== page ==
For two weeks in February I spent most of my evenings watching the Winter Olympics in Vancouver. The performances were spectacular and I marveled at the accomplishments of the young athletes from around the world. Watching them, however, can also be a great way to develop an inferiority complex. When I think about how hard it is for me to just stand up or walk on ice and then to see what those skaters can do, it does induce a bit of inadequacy to my self image.
But then I realize that these athletes were not endowed with these abilities at birth. They may have been born with a certain amount of talent, but it has taken many years of practicing and training and a disciplined work ethic to bring them to their present level of perfection in their chosen field. Going for the gold is all about work and sacrifice.
But is that not true in any profession or endeavor? The doctor, the dentist, engineers and scientists all require training and practice to engage in their professions. But it is the degree of discipline in their work ethic and habits that usually determines their level of achievement.
This, I believe, is especially true in our business. There may be a few born salesmen or saleswomen, but most of those who are successful get there by training, practicing and working hard.
Some years ago, I approached Ben Feldman in the lobby of the New York Hilton. He was sitting in a phone booth talking to himself. As I came near to him, he looked up kind of sheepishly and said, “I am getting ready to call a prospect and I was practicing my approach.” Even Ben, who had already captured the “gold” in our business, still had to practice.
The same is true of others who have reached for and gained the medal podiums of our business. I have known many, if not most of them, and they all have much in common. They have professional designations such as CLU and ChFC, evidencing that they have learned the tools of the trade. And they are listed among the highest levels of the Million Dollar Round Table, demonstrating that they know how to use those tools. But all of them are disciplined in their work habits. Of course, there are some who have reached a point in their careers where they can more easily attain their goals, but in the beginning it was work that brought them to the top.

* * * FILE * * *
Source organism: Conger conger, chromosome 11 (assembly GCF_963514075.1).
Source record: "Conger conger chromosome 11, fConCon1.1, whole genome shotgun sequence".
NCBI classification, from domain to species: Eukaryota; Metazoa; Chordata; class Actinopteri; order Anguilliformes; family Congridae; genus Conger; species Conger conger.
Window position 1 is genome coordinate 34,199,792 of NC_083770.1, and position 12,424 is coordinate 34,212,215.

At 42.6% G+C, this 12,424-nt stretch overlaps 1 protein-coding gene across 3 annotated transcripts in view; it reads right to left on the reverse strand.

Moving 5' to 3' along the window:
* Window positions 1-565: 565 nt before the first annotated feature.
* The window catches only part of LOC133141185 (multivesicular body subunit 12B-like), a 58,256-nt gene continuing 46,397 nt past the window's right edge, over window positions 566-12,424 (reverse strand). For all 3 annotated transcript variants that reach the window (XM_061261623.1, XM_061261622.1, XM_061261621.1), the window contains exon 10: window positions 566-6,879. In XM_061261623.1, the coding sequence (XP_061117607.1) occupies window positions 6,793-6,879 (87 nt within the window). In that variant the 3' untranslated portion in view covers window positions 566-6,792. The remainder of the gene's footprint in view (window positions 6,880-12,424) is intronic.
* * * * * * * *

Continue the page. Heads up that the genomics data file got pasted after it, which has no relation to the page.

I was fortunate that early in my career I had a mentor who taught me a lot about work ethics. Before my life in insurance, I traveled the state of Arizona as a salesman for a major industrial and automotive corporation. My territory was widespread and for the most part, small towns and large copper mines. During this period I became friends with Fred, a 3M salesman, covering many of the same accounts that I did. We often arranged our travel schedules to coincide so that at least we had company in the evening while dining in the small towns we covered. Fred was older than I was and I learned a lot from him during those dinner conversations.
For example, when Fred and I were calling on accounts in a town 150 or 200 miles away, we left home early enough to arrive at the first account when they opened at 8:00 a.m. We were usually away from home three or four nights a week and when it came time to return home we did not leave until all accounts were closed at 5 or 6 o’clock, thus arriving home at 9 or 10 p.m.
Fred was very successful, managed his money well and profited from the increase in the value of his 3M stock. He did so well he was able to retire at age 55 and live comfortably until he died at age 96.
When Fred retired, the company had to hire three salesmen to take his place, for the new hires worked a lot different schedule. If they were working a distant town or account they left home at 8 a.m. and started to work when they arrived hours later. They also left the territory in time to be home at 5 p.m. At the time, Fred said, “If I had known that other salespeople did not work as hard as I did, I might not have retired so soon.”
Observing my schedule, which I had copied from him, Fred encouraged me to look into life insurance selling where I might be better rewarded for my talents. I heeded his advice, made the move and brought with me my work ethic. Compared to my old job, selling insurance was easy and I was home every night, even though sometimes it was late in the evening.
My point is that education, intellect and personality are all important, but give me a salesperson who, as the old saying goes, “Worketh like hell.” One of the reasons immigrants, particularly Asians, do well in our business is that their early life was a struggle just to survive. I suspect the same is true of the many Asian medalists competing on behalf of a wide variety of countries in the Olympics.
There are lots of people in dead-end jobs who work hard and are poorly rewarded. We have a lot to offer such people for they already have the primary ingredient for success–a strong work ethic. With proper training and practice they can be the next generation of those who “go for the gold.” We need them for our field force is aging, and they need us.